One of the key questions hanging over 'Mark Two' and 'Mark Three' are whether or not they should be considered a continuation of 'Crossroads'. It's a topic that causes great controversy within the fan community and here we intend to put the arguments for, and against, and let you decide for yourself.

Mark Two:

After a 13 year absence the midlands soap returned to screens on March 5th 2001 to a huge fan fare. The press and critics initially liked it, the cast raved about it and it seemed ITV had a hit on its hands. But history tells a different story and within weeks the knives were well and truly out for the newly returned soap and they wouldn't be withdrawn until the axe fell two years later. Meanwhile loyal Mark One fans criticised the show for lack of continuity and poor treatment of the four original characters to return.

Here's the evidence to argue that it was Crossroads.

The soap was set in King's Oak, near Birmingham. The nearby town of Heathbury was mentioned regularly and visited several times. The main action take place in a hotel, the Motel became a Hotel in the late 1980's, and it was called Crossroads (although not The King's Oak Country Hotel has it had been at the series finale). Jill Harvey, Adam Chance, Doris Luke and Sarah-Jane Harvey all returned to the show.

References to John Maddingham, Meg Mortimer, Stan Harvey, Shuggie McFee and other characters were made in conversations between characters. Jill and Adam's first marriage in 1983 was mentioned, Sarah living in Germany with her father, Jill visiting occasionally, the motel burning down in 1981, Jill running off with John and her previous battle with alcoholism.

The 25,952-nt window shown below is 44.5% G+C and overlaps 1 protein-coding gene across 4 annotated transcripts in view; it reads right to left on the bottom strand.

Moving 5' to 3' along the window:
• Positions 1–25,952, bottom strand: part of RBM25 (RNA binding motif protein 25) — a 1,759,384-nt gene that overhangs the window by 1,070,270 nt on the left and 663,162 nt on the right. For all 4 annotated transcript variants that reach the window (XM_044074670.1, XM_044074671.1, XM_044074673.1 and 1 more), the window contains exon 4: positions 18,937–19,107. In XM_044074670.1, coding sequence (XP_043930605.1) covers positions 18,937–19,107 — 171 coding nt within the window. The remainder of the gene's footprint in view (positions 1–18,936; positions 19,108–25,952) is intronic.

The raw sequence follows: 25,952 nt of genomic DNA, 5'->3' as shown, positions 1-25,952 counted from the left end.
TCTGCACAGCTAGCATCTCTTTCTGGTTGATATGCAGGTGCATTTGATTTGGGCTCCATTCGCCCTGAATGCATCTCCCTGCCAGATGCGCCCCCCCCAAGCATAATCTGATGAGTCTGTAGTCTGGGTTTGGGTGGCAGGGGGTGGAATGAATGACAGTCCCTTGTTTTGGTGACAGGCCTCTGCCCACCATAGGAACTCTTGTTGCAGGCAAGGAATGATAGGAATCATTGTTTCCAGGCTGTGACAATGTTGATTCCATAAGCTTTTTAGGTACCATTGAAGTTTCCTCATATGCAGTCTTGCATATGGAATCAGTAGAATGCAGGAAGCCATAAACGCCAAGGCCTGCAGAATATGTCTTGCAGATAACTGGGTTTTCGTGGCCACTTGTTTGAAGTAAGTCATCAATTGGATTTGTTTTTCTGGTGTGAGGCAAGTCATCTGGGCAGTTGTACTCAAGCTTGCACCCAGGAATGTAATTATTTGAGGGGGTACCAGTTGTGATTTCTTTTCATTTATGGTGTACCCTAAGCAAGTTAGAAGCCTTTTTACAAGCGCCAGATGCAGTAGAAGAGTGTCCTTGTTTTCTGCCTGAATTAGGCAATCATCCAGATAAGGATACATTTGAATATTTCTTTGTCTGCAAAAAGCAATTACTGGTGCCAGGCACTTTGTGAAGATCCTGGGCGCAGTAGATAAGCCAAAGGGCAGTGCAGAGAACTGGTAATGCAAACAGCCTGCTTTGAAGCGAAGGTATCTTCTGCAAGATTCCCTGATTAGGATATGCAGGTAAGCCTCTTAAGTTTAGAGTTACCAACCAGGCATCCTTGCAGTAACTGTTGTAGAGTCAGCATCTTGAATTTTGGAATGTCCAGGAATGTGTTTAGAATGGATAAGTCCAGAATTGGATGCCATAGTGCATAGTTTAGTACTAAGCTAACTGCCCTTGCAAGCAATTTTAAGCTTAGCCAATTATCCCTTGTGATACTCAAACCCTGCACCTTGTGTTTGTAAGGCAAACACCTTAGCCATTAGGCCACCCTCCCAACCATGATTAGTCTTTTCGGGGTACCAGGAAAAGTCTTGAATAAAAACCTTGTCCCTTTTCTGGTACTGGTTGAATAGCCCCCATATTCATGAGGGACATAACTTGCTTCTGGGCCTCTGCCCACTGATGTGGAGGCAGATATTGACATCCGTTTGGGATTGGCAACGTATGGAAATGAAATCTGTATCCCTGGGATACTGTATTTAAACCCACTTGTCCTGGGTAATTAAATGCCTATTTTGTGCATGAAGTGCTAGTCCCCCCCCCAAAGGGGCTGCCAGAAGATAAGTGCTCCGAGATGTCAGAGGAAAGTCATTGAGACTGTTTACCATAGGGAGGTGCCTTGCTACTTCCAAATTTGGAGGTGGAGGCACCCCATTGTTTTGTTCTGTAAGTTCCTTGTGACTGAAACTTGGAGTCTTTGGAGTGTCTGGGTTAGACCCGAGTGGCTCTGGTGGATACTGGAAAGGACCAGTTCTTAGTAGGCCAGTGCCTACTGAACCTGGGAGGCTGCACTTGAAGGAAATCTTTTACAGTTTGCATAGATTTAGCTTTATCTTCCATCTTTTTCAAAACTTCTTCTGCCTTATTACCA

The show brought back the original theme tune, although slightly modernised, which had been scrapped in 1987. Many fans, even those who dislike Mark Two, agree the theme tune is an excellent update on the classic theme.  Many of the new characters were considered 'classic style' characters with Kate Russell, Tracey Booth, Oona and Dave Stocks and Jake Booth all being held in high regard. And the show was constantly knocked with the critics, as was the original series.

Evidence Against 

"This isn't Crossroads" Seems pretty much conclusive really and from the horses mouth.  Many on the production team were quoted as saying this, and it even said so in the press pack for the new series launch. This is our first piece of evidence as to why Mark Two ISN'T Crossroads. The production team, or at least some of them, considered it a totally different show which was just using the name of the previous show to try and establish a ready fan base.

The producers are went to great lengths to point out that the set 'didn't wobbly' and everything on set 'worked'. This was an attempt to deal with the myth that the original series set wobbled, something it became infamous for. What they fail to realise was the 'wobbly' sets were down to productions values, and low bugets, of the time that affected ALL shows of that era. Great cult classics such as Fawlty Towers, Doctor Who, Survivors and even dear old Star Trek had 'wobbly walls, fluffed lines and the occasional technical error'. The producers however brought into the myth, created by the critics, and this alienated many fans.